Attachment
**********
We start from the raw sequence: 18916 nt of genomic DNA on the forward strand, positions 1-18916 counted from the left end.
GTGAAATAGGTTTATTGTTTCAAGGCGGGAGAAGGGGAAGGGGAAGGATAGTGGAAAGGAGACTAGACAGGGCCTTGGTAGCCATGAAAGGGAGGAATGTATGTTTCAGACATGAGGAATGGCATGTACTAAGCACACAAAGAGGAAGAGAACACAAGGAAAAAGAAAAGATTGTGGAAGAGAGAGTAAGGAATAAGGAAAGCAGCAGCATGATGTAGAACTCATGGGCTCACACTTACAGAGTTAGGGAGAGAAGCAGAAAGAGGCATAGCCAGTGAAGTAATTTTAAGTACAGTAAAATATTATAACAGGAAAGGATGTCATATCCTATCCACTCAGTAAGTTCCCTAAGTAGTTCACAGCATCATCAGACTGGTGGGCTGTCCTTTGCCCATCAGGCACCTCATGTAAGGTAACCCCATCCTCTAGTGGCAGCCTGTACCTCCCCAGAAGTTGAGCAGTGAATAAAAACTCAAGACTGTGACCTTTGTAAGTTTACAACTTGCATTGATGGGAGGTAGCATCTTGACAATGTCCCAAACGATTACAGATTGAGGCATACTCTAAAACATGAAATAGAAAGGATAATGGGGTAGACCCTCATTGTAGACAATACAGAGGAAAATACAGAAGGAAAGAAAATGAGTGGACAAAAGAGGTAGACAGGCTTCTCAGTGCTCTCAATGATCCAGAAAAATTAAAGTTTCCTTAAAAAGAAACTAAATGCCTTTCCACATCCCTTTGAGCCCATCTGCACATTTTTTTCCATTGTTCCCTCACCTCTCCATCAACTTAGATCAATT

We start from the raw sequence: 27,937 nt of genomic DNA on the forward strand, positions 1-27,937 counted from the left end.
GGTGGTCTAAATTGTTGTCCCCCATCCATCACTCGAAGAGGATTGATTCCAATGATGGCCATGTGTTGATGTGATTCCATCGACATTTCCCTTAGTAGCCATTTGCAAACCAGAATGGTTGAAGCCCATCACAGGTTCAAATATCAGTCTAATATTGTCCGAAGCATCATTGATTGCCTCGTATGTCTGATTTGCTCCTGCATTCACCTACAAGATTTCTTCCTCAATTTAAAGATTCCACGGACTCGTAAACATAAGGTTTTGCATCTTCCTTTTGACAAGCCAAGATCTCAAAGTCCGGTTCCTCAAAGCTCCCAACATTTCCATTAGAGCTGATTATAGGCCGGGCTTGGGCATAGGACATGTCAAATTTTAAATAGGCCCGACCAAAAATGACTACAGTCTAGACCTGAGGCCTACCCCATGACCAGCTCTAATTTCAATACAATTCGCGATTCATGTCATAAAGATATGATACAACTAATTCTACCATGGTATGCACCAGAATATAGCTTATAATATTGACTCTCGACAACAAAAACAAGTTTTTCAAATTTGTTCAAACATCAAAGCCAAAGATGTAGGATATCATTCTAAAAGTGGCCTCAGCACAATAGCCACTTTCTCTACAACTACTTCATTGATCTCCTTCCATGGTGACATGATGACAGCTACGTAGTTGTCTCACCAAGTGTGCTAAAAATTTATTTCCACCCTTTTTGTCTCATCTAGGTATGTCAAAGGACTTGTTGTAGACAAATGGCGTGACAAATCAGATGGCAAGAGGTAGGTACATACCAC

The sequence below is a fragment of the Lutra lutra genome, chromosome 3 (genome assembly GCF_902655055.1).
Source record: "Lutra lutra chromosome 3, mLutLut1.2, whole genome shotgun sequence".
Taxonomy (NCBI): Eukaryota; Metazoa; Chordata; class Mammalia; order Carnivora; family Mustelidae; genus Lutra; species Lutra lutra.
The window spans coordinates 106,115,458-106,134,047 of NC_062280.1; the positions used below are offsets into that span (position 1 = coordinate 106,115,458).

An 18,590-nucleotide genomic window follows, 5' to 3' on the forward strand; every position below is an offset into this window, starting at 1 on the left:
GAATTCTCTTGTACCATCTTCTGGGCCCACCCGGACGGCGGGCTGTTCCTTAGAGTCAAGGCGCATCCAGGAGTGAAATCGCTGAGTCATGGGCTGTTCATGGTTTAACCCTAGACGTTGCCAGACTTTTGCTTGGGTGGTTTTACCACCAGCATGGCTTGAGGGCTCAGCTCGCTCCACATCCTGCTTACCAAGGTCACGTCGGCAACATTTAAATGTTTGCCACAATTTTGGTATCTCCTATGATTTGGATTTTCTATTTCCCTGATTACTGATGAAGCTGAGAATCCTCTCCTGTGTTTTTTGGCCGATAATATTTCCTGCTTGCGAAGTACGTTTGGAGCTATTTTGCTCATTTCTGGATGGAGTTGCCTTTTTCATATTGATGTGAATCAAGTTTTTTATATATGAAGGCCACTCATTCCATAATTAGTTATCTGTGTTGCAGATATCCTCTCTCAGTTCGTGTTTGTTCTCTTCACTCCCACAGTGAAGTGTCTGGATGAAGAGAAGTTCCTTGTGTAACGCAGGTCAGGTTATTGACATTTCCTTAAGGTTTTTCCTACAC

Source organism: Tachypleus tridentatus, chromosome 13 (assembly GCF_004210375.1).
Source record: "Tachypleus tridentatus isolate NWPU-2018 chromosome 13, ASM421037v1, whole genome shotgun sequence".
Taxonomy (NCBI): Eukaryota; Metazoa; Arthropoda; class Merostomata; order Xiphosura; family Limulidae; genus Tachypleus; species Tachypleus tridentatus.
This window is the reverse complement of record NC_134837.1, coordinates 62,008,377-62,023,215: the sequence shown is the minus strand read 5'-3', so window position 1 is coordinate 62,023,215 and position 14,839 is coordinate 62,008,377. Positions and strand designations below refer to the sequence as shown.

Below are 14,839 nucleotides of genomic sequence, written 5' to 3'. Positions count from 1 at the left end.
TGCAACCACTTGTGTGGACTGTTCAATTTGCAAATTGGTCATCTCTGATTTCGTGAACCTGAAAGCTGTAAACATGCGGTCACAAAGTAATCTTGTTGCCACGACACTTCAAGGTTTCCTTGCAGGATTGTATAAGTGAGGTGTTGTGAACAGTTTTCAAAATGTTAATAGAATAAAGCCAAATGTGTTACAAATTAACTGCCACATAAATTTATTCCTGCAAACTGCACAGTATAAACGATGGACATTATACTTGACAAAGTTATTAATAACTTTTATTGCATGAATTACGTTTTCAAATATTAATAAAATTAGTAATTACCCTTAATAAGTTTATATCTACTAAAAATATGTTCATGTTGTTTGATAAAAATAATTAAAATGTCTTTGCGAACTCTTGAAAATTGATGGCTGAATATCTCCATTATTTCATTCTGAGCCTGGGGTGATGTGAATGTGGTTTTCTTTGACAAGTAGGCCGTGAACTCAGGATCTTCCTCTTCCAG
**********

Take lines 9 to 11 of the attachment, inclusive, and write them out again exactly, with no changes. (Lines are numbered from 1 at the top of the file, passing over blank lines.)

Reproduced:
An 18,590-nucleotide genomic window follows, 5' to 3' on the forward strand; every position below is an offset into this window, starting at 1 on the left:
GAATTCTCTTGTACCATCTTCTGGGCCCACCCGGACGGCGGGCTGTTCCTTAGAGTCAAGGCGCATCCAGGAGTGAAATCGCTGAGTCATGGGCTGTTCATGGTTTAACCCTAGACGTTGCCAGACTTTTGCTTGGGTGGTTTTACCACCAGCATGGCTTGAGGGCTCAGCTCGCTCCACATCCTGCTTACCAAGGTCACGTCGGCAACATTTAAATGTTTGCCACAATTTTGGTATCTCCTATGATTTGGATTTTCTATTTCCCTGATTACTGATGAAGCTGAGAATCCTCTCCTGTGTTTTTTGGCCGATAATATTTCCTGCTTGCGAAGTACGTTTGGAGCTATTTTGCTCATTTCTGGATGGAGTTGCCTTTTTCATATTGATGTGAATCAAGTTTTTTATATATGAAGGCCACTCATTCCATAATTAGTTATCTGTGTTGCAGATATCCTCTCTCAGTTCGTGTTTGTTCTCTTCACTCCCACAGTGAAGTGTCTGGATGAAGAGAAGTTCCTTGTGTAACGCAGGTCAGGTTATTGACATTTCCTTAAGGTTTTTCCTACAC

Source organism: Tachypleus tridentatus, chromosome 13 (assembly GCF_004210375.1).